So, embrace the chaos, leverage Power BI to provide your users methods and procedures by which they can surface their discoveries within the organization. This usage model is good for very small businesses although even the largest enterprises will also have this usage model occurring within their organizations (whether in Power BI or somewhere else).
Perhaps at the other end of the scale is the Centralized usage model. The Centralized usage model is more in line with having a central data analysis and reporting team (read IT) that develops all reports within the organization. It is the centralized reporting structure most organizations had prior to the advent, or even thought, of self-service business intelligence.
Under the Centralized usage model, a central team (or teams) of professional data modelers and report builders create the data and report assets using Power BI Desktop and publish these to a workspace or multiple workspaces. In this version of the Centralized usage model, the central team then shares out the reports and dashboards with end users and groups of end users. This usage model is good for small and mid-sized businesses that have dedicated data and report creation personnel but are too small to have data marts or anything like a true data warehouse.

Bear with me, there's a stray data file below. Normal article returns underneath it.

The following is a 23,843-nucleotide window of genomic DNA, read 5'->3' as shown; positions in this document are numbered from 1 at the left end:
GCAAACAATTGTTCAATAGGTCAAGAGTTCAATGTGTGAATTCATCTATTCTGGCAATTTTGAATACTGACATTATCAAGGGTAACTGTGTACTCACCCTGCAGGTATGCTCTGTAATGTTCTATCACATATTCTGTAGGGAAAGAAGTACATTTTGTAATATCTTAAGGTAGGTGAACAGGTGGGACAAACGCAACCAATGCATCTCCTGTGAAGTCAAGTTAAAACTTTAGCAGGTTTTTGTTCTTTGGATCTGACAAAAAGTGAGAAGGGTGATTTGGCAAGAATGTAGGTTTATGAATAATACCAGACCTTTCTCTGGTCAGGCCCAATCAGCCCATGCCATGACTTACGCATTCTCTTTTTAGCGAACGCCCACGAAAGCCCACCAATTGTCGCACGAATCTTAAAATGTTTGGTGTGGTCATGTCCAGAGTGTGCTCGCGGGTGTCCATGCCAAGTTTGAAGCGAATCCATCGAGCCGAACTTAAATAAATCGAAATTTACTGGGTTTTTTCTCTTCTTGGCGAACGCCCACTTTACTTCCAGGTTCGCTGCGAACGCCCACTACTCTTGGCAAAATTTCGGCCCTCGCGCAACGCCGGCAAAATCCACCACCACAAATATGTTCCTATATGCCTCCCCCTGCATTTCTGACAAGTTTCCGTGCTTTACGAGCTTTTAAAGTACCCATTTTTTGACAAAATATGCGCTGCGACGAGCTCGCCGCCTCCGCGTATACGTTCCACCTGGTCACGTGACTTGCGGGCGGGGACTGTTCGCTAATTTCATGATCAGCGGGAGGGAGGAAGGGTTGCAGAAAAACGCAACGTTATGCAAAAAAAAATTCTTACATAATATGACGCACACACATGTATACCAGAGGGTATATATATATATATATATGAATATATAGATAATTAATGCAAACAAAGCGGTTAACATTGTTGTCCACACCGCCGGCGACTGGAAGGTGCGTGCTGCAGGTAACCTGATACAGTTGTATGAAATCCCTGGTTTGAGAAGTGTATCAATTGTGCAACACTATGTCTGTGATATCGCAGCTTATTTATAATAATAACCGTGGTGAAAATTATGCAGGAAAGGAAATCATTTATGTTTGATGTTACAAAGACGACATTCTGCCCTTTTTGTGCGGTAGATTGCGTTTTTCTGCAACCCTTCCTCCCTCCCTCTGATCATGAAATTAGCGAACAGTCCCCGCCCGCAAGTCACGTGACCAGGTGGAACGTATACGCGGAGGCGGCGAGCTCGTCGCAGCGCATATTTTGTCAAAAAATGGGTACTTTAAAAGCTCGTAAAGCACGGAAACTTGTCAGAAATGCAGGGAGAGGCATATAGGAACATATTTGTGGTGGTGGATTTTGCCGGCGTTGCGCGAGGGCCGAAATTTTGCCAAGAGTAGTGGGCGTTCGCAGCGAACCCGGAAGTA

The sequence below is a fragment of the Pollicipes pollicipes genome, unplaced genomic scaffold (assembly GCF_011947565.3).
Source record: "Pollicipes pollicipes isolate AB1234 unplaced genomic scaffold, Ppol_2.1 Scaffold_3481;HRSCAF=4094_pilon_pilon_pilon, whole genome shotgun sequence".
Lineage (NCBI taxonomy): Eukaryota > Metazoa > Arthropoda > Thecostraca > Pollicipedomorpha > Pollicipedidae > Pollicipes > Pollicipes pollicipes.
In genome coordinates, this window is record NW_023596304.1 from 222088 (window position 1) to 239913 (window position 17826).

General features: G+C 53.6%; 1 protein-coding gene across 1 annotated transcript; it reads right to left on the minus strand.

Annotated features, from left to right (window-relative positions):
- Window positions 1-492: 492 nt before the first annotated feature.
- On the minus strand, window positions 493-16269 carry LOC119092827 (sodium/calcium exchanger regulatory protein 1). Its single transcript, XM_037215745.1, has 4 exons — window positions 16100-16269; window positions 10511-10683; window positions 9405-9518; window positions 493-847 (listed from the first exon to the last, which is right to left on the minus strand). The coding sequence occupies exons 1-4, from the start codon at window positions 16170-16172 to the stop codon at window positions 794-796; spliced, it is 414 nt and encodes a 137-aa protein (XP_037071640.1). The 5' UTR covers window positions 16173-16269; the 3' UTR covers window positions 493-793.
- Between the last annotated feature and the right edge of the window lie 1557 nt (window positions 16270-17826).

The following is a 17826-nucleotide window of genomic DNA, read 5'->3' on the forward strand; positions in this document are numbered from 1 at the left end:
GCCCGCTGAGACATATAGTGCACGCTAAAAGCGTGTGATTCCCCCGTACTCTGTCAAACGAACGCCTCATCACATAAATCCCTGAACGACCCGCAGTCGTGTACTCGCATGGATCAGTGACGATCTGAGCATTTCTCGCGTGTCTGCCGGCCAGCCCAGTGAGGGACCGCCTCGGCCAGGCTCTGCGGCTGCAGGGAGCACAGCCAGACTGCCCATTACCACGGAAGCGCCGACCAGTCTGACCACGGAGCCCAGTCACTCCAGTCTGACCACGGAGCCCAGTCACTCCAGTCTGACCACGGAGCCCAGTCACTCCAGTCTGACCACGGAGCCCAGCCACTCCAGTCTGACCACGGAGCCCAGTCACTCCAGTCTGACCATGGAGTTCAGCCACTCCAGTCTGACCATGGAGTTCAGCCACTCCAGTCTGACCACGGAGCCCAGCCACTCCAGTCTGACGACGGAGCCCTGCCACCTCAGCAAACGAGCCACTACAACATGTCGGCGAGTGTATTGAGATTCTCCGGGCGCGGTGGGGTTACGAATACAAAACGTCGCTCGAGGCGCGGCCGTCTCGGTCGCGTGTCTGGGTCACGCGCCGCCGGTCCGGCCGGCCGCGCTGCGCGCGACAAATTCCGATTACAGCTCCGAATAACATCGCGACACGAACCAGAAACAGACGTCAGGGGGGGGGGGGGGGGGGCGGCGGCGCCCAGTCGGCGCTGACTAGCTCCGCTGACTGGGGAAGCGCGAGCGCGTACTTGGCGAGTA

Centralized - App Sharing
A variation on the Centralized usage model is to utilize Power BI Apps.
Not much needs to be said here, this is the Centralized model but Apps are used for sharing with end users instead of direct sharing of reports and dashboards. Apps provide a method of bundling dashboards and reports together for distribution as a single link for end users and thus provide a different user experience than individual dashboard and report sharing. In addition, Apps provide a central point for security rights, which can assist in governance. The downside is that Apps can lead to Workspace bloat as there can only be a single App per Workspace. This usage model is suited for the same organizations as the Centralized usage model, small and mid-sized businesses that have dedicated data and report creation personnel but are too small to have data marts or anything like a true data warehouse.
While the Anachy usage model represents a business-centric usage model of Power BI and Centralized represents an IT-centric usage model of Power BI, the Golden Dataset usage model represents a partnership between IT and the business where IT is responsible for those boring, tedious topics of data lineage and stewardship, single source of the truth and yawn and on while the business is responsible for report development and data analysis.